However, he also felt Alex went overboard: “He would exaggerate nuances, exaggerate balances, exaggerate tempos - he sometimes used to take things so fast that he would leave us all breathless at the end. Now Harry would never do that - he was a much more sensible chap." 

CWS (Manchester)

Although Alex led Black Dyke to the 1951 National title, and third place in1953, his desire to become his own musical man saw him join CWS (Manchester) Band in 1954. 

Financially powerful (like its players they offered full time employment) he was soon to make his indelible mark.

"Alex was good at definition and theory. He could pull music to pieces - every little note and why it was there. He was a fine band trainer. Harry went for sound, pulse and rhythm. If it felt right, it was right. He would alter instrumentation, moving a part if it felt right."

Stars such as soprano cornet Bert Howarth were paid retainers: "Mine was 30 shillings a week," he said when I spoke to him many years ago at his home in Delph. 

"Alex was good at definition and theory. He could pull music to pieces - every little note and why it was there. He was a fine band trainer. Harry went for sound, pulse and rhythm. If it felt right, it was right. He would alter instrumentation, moving a part if it felt right." 

Eventually Bert left for Fairey in 1957. "Alex never liked sopranos - they were colour players for him. He never let me stand out. HM let me play at Fairey and as a result I improved."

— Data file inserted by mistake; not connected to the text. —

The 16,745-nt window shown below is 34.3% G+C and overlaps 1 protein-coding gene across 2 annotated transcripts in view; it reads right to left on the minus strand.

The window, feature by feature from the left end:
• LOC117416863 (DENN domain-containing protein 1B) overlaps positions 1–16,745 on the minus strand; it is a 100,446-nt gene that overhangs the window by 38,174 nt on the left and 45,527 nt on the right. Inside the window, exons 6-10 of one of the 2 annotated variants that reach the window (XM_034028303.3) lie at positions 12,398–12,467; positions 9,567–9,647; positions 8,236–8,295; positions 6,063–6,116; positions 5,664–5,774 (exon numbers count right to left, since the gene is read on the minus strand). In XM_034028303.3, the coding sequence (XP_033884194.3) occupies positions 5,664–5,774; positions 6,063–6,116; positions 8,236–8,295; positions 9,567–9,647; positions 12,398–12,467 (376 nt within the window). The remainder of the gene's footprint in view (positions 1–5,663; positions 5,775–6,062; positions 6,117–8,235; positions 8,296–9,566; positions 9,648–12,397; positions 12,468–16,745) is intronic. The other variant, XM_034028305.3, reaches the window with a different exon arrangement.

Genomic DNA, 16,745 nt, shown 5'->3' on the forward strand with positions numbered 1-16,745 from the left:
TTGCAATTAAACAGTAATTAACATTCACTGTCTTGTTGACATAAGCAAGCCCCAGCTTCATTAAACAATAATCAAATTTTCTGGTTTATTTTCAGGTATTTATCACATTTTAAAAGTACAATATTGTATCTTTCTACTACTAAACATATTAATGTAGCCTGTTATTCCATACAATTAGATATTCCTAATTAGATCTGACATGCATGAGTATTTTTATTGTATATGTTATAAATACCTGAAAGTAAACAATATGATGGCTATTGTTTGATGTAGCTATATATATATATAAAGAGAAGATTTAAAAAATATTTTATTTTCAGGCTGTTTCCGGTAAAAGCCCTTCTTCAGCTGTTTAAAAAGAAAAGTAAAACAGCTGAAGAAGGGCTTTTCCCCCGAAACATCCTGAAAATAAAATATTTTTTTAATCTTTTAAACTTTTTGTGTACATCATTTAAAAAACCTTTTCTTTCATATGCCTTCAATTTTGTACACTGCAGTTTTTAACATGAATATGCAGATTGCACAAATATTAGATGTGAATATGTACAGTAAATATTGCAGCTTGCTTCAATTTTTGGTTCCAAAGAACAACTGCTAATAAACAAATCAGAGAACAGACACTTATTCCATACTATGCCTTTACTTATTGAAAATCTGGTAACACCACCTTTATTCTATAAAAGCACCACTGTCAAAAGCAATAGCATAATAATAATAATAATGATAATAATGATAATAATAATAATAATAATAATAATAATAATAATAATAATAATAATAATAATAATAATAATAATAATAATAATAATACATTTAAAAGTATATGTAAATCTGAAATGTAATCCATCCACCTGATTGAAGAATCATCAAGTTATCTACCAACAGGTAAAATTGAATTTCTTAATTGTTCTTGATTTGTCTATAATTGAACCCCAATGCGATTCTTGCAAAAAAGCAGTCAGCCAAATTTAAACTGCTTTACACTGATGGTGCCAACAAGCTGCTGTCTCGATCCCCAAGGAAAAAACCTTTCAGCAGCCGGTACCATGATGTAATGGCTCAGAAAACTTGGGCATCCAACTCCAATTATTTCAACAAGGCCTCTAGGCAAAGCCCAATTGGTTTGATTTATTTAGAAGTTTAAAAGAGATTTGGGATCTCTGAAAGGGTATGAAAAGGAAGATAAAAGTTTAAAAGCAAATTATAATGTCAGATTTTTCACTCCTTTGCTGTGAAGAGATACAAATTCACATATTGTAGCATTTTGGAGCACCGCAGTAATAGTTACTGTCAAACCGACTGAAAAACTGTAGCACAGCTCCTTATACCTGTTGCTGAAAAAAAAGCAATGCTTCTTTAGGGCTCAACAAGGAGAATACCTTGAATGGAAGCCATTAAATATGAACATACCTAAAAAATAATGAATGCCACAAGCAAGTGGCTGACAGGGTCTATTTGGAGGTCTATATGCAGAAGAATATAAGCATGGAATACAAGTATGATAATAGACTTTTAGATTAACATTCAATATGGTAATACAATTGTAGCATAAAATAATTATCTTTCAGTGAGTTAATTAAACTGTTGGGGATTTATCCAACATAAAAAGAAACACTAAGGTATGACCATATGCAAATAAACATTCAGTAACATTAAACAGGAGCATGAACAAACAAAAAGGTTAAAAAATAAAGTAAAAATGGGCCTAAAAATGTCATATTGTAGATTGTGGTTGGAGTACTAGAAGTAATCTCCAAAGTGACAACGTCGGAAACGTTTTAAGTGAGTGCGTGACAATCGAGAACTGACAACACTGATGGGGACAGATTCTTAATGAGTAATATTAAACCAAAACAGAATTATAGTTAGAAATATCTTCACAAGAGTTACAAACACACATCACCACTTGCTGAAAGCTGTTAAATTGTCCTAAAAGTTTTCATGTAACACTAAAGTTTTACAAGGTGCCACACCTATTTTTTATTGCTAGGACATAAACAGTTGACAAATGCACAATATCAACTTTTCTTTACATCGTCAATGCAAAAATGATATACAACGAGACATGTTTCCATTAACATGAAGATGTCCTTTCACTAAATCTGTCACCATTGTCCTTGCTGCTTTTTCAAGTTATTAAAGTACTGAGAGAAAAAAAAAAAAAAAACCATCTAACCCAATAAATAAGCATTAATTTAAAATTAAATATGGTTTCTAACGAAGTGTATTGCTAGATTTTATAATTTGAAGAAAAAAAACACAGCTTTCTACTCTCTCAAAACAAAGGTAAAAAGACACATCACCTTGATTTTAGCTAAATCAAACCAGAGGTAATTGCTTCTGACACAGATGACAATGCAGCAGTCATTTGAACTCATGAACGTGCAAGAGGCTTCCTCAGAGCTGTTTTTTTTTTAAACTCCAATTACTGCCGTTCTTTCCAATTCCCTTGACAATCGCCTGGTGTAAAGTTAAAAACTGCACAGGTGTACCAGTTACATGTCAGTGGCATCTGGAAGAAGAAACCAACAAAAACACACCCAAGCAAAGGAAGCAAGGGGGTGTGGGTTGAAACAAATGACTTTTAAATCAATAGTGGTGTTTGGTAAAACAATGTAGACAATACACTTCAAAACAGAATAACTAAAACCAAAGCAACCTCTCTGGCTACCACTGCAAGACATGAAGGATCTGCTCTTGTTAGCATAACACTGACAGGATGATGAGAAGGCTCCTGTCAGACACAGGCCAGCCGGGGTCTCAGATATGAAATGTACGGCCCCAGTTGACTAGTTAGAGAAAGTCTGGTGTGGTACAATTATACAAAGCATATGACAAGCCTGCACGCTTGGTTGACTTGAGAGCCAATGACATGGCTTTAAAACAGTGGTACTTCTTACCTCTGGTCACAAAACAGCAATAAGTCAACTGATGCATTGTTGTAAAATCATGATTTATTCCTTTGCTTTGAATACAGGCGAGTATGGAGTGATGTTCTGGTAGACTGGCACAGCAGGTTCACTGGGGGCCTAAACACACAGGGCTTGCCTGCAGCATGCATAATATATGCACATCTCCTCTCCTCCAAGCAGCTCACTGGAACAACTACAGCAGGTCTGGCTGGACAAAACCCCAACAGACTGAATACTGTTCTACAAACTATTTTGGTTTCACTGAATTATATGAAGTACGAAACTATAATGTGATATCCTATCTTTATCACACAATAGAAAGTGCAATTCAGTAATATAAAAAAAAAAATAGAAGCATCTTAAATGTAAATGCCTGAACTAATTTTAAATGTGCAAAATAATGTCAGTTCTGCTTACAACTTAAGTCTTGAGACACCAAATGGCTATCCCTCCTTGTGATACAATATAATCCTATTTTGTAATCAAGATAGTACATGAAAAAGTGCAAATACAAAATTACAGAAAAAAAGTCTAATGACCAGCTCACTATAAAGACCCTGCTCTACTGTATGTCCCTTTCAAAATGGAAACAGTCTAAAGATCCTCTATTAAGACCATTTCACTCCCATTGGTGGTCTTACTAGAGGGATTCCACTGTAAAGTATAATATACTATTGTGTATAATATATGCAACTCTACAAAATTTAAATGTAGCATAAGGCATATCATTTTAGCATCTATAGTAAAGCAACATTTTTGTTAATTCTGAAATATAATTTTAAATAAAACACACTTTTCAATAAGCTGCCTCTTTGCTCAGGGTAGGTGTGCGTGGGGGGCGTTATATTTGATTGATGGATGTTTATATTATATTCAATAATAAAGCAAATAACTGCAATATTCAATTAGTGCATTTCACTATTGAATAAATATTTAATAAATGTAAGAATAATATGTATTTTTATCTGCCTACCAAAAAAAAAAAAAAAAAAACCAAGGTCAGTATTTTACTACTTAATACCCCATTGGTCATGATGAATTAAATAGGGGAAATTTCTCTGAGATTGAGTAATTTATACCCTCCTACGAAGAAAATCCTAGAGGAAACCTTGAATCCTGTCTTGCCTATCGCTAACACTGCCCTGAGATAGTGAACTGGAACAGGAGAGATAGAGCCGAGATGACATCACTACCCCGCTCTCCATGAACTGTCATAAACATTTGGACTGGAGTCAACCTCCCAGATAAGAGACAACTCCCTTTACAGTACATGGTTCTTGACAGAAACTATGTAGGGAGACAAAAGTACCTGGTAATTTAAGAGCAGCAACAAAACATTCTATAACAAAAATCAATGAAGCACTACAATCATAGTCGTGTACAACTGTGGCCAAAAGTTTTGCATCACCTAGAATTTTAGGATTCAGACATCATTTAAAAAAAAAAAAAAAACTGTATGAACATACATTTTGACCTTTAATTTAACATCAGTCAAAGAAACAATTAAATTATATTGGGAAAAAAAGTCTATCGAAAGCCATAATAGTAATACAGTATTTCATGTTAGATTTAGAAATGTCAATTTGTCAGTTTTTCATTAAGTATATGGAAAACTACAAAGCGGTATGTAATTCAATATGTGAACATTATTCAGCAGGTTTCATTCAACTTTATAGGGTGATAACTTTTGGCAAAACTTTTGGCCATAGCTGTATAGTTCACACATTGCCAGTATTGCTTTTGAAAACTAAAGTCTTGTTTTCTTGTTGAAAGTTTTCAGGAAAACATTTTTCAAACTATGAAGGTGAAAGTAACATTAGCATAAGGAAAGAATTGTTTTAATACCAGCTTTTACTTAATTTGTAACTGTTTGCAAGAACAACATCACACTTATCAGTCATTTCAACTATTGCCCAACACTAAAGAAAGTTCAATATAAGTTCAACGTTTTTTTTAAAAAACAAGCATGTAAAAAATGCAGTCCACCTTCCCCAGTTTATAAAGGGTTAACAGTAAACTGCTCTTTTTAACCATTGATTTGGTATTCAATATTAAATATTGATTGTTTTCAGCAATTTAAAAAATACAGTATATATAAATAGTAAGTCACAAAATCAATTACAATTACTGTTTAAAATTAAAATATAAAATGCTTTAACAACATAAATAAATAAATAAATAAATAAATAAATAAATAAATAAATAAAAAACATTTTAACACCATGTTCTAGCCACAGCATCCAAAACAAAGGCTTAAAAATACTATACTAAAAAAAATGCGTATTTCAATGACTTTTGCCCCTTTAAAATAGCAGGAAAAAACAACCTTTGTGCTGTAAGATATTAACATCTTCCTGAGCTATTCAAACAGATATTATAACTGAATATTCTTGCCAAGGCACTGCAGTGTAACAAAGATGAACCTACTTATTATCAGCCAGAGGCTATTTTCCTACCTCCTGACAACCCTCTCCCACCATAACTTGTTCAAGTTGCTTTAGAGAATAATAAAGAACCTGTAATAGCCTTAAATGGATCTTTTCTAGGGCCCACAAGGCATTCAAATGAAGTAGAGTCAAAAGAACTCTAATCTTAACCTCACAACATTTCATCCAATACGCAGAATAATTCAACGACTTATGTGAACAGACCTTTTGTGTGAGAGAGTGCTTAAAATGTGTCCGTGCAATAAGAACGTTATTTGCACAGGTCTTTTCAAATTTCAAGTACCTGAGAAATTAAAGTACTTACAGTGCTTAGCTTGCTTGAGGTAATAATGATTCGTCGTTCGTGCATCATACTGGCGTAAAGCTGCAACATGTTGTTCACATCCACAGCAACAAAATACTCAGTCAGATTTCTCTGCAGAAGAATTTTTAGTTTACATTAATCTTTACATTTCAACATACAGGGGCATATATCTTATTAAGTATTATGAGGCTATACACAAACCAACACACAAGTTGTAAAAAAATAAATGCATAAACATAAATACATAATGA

Mortimer
A genius at work - with Brian Evans in the background never getting bored 

Genius

Another famous soprano (converted from repiano by Mortimer’s ‘psychology’) was the great Brian Evans. 

"Alex was so precise," he said, “You had to play every piece right. Everyone hated him, but they all admired him - I think he was a brass band genius." 

Evans was with CWS (Manchester) under Mortimer for ten years; three rehearsals a week and all the jobs - but was never bored.  “He was also still admired, even feared by Black Dyke. They used to say - "Let's see what the old bastard's going to do today”.

No one like him

The principal cornet throughout his reign was Derek Garside, who perhaps knew him better than most. 

"Alex Mortimer could make a player even if he was using a gas pipe. He was special - a bit like Alex Ferguson. He would be friendly one minute, an ogre the next. He could frighten you to death and then coax the best out of you."